The home button has retained its classic shape and size, but has a nice 'clickier' feel. While speaker volume and handset volume remain unchanged from the 3GS, the speaker quality has been improved. Loud ringtones sound crisp and clear, unlike the 3GS, which ran into trouble at louder volumes. A noise-cancelling mic has been added to improve sound quality on phone calls, much like the Google Nexus One.
The proximity sensor, used to turn off the screen when the phone is held to the ear during a call has been revised. The sensor used to be located next to the earpiece, but that space now houses the FaceTime camera. The sensor has been relocated above the earpiece. A point to note here: There have been reports of users having issues with the sensor, and it's not clear whether this is due to the new position, the new OS, or a bad production run. I have not had any issues during normal calls or when testing the sensor with a finger.
Last but not least, I have been testing Apple's official iPhone 4 case, the Bumper. The Bumper is a band that runs around the phone leaving the phone's screen and back exposed, but protecting the corners, the screen edges, and the steel band. It fits perfectly, as you'd expect from an official product, and gives the iPhone 4 a rubbery grip.
The Bumper has matching metal button covers for the volume and sleep switch, a nice touch. As stated above, the Bumper completely removes the antenna problem. A pricey, yet complete solution. The Bumper retails for $29.99 at the Apple Store.
iOS 4 (Apple removed the 'phone' from the name to include all the devices that use it) is a big upgrade, and it shines on the beefier hardware of the iPhone 4. Below is a brief overview of the major new features, and a few apps that take full advantage of all the goodies described above.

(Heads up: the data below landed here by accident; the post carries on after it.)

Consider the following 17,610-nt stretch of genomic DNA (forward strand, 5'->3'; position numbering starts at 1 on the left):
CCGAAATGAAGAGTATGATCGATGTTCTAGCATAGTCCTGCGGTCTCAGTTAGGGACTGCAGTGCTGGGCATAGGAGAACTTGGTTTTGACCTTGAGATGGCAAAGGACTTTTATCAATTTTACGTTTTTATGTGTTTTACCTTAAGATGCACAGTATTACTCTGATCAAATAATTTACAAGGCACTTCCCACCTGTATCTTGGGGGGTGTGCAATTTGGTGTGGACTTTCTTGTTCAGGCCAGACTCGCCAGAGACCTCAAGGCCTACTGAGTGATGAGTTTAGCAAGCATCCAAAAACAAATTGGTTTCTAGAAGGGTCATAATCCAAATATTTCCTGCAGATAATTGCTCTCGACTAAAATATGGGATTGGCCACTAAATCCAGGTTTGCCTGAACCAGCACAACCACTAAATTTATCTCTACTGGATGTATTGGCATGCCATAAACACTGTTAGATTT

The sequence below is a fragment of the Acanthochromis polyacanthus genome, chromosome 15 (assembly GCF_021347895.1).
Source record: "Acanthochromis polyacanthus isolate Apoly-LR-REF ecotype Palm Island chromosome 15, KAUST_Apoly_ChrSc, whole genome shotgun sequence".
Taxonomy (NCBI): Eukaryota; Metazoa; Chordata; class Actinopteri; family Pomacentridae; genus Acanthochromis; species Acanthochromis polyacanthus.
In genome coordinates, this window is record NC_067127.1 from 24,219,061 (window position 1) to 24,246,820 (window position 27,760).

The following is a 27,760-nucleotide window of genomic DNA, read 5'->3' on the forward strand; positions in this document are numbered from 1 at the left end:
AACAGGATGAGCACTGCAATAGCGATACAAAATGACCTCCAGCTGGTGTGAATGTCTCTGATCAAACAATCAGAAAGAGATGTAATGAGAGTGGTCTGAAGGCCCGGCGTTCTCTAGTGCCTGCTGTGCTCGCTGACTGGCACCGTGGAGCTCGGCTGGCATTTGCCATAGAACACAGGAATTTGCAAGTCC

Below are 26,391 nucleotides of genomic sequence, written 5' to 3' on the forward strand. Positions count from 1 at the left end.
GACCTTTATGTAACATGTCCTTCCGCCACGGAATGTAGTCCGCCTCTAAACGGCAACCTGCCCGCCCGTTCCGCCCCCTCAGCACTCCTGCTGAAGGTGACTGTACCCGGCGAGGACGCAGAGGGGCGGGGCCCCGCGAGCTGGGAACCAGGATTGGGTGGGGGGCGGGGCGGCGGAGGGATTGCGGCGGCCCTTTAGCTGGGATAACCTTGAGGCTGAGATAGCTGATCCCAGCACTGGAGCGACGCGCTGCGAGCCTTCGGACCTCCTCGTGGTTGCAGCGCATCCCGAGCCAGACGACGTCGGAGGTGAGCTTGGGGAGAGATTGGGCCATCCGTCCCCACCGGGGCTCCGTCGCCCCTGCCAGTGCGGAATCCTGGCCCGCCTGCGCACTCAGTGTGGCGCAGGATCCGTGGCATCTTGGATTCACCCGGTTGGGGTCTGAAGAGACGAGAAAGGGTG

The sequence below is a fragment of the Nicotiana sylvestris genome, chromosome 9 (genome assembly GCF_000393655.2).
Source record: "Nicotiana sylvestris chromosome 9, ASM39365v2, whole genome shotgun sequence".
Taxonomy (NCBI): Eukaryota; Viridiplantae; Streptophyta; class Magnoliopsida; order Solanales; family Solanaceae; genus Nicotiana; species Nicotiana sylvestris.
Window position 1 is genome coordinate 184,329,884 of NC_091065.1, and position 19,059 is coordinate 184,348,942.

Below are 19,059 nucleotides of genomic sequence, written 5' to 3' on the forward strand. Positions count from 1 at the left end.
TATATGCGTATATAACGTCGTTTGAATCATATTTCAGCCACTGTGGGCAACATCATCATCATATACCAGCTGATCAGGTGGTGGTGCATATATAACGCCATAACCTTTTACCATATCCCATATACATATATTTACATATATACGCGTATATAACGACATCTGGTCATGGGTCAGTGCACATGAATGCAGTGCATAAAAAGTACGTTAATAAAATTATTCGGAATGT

iOS 4 brings with it the most requested feature since the arrival of the App Store: the ability to allow third party apps to run in the background. Of course, this being Apple, multitasking is handled in a unique and limited fashion. Apple has added seven background services, such as audio and GPS, that can continue to run while the rest of the app is frozen.
In the past this was only available to first party apps such as the iPod, or Mail. Most importantly, apps can use a save state to instantly reappear when opened. No more switching from a game to check email and back only to reload the game from the title screen. It will reopen right where you left it. It sounds minor, but it makes a big difference in usability. Combine fast app switching with the background services and you get almost everything you could ever want from a multitasking handheld.
Another often requested feature -- we can finally organise pages of apps into folders -- bringing some much needed sanity to those of us who can't resist the 'Buy' button in the App Store. Simply hold down your finger until the app shakes, and drag it on top of another app.
The system will automatically name the folder based on the apps' genre, and you can change the name to whatever you want. Clicking on a folder splits the screen, showing you all the apps inside against a cloth background. From there, you can launch an app, or click outside the folder to close it again. You can even drag a folder onto the dock. There is a limit to 12 apps per folder, so hiding all 150 of your games in one folder isn't an option.
E-mail, iPod, iBooks and more